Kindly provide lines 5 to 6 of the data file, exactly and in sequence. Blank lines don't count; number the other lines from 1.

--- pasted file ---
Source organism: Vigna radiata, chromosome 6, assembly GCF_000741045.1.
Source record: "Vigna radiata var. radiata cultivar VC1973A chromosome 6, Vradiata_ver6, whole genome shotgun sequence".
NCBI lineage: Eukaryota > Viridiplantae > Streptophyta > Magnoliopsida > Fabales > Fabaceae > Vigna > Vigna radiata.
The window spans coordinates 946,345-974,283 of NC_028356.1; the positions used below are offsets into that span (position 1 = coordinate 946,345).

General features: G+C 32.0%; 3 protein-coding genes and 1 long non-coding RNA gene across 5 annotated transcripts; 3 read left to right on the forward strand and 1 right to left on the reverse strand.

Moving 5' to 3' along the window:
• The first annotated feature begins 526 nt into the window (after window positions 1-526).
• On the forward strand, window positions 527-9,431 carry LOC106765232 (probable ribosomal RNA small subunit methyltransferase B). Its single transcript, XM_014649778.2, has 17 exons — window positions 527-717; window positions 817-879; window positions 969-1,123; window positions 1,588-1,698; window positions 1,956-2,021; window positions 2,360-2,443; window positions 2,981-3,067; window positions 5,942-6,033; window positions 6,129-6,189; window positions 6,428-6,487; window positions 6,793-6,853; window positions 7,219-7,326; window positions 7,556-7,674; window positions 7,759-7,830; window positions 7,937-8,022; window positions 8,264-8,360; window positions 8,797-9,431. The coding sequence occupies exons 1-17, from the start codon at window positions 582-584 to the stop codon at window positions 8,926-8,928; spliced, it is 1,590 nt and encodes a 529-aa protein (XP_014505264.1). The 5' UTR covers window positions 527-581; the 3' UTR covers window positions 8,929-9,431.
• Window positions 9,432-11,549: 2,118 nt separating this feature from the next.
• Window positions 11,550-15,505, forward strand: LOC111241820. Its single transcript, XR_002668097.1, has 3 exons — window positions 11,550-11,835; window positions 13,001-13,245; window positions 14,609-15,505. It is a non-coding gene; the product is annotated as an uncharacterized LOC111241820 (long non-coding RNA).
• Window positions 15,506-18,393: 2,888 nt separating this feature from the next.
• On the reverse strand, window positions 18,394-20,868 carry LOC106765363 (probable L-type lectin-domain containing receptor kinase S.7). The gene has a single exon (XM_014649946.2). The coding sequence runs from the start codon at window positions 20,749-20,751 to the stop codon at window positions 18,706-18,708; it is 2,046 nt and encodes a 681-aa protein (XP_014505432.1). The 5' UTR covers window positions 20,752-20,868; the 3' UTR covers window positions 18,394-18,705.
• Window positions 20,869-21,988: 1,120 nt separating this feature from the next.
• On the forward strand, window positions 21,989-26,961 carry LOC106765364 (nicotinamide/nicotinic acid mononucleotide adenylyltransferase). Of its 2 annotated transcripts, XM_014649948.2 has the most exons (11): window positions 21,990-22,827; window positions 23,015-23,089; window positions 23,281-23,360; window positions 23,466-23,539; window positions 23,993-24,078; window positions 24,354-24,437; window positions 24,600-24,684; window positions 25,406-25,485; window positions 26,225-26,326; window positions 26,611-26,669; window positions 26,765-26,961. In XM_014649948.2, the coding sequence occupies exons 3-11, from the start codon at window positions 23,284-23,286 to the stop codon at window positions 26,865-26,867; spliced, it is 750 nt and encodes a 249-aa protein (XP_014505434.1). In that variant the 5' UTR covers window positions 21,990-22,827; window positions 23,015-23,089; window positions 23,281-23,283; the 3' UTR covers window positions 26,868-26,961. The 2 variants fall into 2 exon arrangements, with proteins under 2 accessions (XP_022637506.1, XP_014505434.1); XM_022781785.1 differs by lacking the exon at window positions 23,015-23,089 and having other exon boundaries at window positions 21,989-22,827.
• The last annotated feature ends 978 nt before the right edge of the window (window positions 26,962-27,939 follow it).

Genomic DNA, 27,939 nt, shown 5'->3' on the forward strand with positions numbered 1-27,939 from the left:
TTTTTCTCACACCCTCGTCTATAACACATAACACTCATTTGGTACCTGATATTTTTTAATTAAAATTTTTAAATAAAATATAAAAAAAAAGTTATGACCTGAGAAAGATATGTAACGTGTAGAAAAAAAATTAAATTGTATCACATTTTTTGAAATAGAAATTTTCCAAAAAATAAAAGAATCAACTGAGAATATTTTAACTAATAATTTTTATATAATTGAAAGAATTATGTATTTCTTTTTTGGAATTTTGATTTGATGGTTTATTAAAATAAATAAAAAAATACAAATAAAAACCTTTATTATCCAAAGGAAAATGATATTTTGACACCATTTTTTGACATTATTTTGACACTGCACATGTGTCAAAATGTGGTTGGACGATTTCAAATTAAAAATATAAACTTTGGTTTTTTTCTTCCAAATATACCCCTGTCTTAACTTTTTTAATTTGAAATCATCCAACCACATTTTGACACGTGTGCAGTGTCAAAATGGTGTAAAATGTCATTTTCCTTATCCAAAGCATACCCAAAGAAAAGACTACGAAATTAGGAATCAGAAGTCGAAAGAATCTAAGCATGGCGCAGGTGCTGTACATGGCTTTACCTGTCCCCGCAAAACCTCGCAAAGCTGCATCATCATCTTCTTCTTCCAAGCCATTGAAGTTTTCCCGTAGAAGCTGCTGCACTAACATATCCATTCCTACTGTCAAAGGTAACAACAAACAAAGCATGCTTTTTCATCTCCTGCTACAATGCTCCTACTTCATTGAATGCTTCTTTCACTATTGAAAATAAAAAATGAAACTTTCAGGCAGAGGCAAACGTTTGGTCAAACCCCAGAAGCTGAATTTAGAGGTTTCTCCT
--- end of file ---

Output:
General features: G+C 32.0%; 3 protein-coding genes and 1 long non-coding RNA gene across 5 annotated transcripts; 3 read left to right on the forward strand and 1 right to left on the reverse strand.

Moving 5' to 3' along the window: